Designers: Thomas Gemperle, Adrien Weber, Naomi Stieger, Stella Mühlhaus, Bernhard Winter, Pascal Buholzer at the Swiss Federal Institute of Technology
Scewo is a stairclimbing mobility device that will allow disabled persons to be more flexible and independently reach locations that were previously inaccessible. Scewo is a stairclimbing mobility device developed by a group of students at the Swiss Federal Institute of Technology. Using a retractable set of rubber tracks, the wheelchair can safely and smoothly travel both up and down stairs, while an extra pair of wheels at the rear of the chair allows users to raise the chair up so that they can engage with others at eye level.
The six category winners along with the further 56 other nominations are on display at the Design Museum until 18 February.
About Beazley Designs of the Year
About Beazley Designs of the Year
Beazley Designs of the Year celebrates design that promotes or delivers change, enables access, extends design practice or captures the spirit of the year. 2017 marked the tenth anniversary of the annual exhibition and awards that act as an annual review of the most innovative and thought-provoking projects and prototypes in contemporary design.
Designs of our Time: 10 Years of Designs of the Year
Designs of our Time: 10 Years of Designs of the Year
2017 Washington Museum by Sir David Adjaye
2016 Better Shelter by IKEA
2015 Human Organs-on-Chips by Donald Ingber and Dan Dongeun Huh at Harvard University's Wyss Institute
2014 Heydar Aliyev Center by Zaha Hadid Architects
2013 GOV.UK - UK Government website by GDS
2012 London 2012 Olympic Torch by Edward Barber and Jay Osgerby
2011 Plumen 001 by Samuel Wilkinson and Hulger
2010 Folding Plug by Min-Kyu Choi
2009 Barack Obama Poster by Shepard Fairey
2008 One Laptop Per Child by Yves Béhar
2017 Judges and judges quotes
David Rowan (chair of the jury), Editor-at-large of WIRED's UK edition
Ozwald Boateng OBE, fashion designer
Marcus Engman, Design Manager of IKEA Range and Supply.
Margaret Calvert OBE, typographer and graphic designer
Amanda Levete, Founder and Principal of AL_A
Professor Gerry McGovern, Chief Design Officer, JLR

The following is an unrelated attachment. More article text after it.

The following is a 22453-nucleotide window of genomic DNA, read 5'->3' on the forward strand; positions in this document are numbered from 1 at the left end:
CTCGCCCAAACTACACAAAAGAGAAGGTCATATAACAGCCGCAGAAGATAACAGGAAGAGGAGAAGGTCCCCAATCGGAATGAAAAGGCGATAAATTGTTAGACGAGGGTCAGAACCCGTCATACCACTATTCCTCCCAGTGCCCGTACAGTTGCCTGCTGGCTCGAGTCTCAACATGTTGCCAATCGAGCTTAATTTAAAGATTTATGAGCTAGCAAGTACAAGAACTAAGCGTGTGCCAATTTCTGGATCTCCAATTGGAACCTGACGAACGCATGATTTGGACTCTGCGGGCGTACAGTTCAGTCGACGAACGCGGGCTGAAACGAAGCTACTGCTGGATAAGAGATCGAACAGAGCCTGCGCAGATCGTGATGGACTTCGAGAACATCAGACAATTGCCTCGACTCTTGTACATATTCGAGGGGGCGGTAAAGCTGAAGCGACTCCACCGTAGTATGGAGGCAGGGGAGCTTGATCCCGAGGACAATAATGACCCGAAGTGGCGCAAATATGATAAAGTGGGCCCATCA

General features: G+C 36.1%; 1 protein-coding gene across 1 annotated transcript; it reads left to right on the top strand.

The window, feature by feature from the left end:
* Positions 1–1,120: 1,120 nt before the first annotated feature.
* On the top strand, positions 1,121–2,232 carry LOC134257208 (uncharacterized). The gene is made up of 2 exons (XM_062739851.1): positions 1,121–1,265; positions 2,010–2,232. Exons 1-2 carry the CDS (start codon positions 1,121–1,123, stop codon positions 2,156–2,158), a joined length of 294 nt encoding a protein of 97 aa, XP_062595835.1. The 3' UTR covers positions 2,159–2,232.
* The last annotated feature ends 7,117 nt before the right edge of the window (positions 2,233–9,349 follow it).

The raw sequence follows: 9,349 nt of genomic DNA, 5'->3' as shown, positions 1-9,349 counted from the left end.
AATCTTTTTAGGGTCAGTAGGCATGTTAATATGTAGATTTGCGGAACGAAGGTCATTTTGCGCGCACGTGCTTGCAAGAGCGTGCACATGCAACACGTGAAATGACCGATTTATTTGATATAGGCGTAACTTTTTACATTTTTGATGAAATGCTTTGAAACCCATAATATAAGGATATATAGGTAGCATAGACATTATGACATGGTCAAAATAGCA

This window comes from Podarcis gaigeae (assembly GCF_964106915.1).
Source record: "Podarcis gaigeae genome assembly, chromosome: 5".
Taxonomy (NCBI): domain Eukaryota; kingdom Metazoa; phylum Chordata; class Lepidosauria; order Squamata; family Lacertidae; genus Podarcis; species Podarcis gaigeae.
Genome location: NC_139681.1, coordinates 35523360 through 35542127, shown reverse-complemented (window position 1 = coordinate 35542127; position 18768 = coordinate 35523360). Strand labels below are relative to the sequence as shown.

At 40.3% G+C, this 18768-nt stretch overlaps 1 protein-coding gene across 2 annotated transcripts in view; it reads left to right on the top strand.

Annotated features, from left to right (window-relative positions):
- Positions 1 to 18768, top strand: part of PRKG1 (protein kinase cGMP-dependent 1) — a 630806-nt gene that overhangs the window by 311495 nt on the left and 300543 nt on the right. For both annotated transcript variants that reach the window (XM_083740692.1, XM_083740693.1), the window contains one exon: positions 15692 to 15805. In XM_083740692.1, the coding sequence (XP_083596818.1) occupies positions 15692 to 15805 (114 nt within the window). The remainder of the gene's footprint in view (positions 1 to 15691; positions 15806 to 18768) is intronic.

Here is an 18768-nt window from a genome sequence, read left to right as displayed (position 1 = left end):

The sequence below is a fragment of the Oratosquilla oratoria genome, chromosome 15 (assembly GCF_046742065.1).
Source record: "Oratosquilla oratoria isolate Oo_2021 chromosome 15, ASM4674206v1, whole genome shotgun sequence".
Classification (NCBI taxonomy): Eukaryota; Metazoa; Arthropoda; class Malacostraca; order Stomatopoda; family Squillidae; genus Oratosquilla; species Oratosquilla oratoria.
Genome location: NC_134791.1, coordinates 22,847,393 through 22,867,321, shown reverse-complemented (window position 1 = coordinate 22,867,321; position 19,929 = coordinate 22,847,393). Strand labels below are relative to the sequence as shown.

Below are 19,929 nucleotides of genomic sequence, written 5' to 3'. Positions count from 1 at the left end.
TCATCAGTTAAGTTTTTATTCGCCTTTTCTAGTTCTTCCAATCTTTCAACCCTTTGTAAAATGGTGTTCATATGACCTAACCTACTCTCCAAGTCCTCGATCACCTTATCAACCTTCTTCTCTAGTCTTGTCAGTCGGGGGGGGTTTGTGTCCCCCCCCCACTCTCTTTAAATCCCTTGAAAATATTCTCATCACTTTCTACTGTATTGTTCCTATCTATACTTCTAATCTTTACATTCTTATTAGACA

Michael Tchao, VP Product Marketing at Apple Inc.
David Rowan on Smithsonian National Museum of African American History and Culture in Washington D.C
'The judges had the tough challenge of selecting a project that both epitomised exciting and impactful design, and also capturing the spirit of the year. David Adjaye's Smithsonian National Museum of African American History and Culture, in Washington DC, did that beautifully: not only is this a striking and already iconic structure at the heart of America's capital, but it's the realisation of an entire century of planning, rejection, political opposition and finally collaborative execution. But the building, opened by Barack Obama in September 2016, is also a powerful reminder that design enables a diverse conversation and can challenge the dominant political discourse. We felt that, in the context of today's strident American debate on race and identity, Adjaye's achievement represented optimism.'
Ozwald Boateng OBE on Smithsonian National Museum of African American History and Culture in Washington D.C
'We couldn't look any further than the Smithsonian for the overall award. It is a project of beautiful design, massive cultural impact, delivers an emotional experience and has a scale deserved of this major award. As you enter the building clouded in darkness and work your ways through the displays and end bathed in light, this is a project that feels like a major turning point.'
Amanda Levete on Nike Pro Hijab
'The first time I saw this project it stopped me in my tracks. It is a piece of design that tackles an important issue in a simple and elegant way. Perfectly delivered with inclusion at its core.'
About the Design Museum
About the Design Museum: The Design Museum is the world's leading museum devoted to architecture and design, its work encompasses all elements of design, including fashion, product and graphic design. Since it opened its doors in 1989 the museum has displayed everything from an AK-47 to high heels designed by Christian Louboutin. It has staged over 100 exhibitions, welcomed over five million visitors and showcased the work of some of the world's most celebrated designers and architects including Paul Smith, Zaha Hadid, Jonathan Ive, Miuccia Prada, Frank Gehry, Eileen Gray and Dieter Rams. On 24 November 2016, The Design Museum relocated to Kensington, west London. Leading architectural designer John Pawson has converted the interior of a 1960s modernist building to create a new home for the Design Museum giving it three times more space in which to show a wider range of exhibitions and significantly extend its learning programme.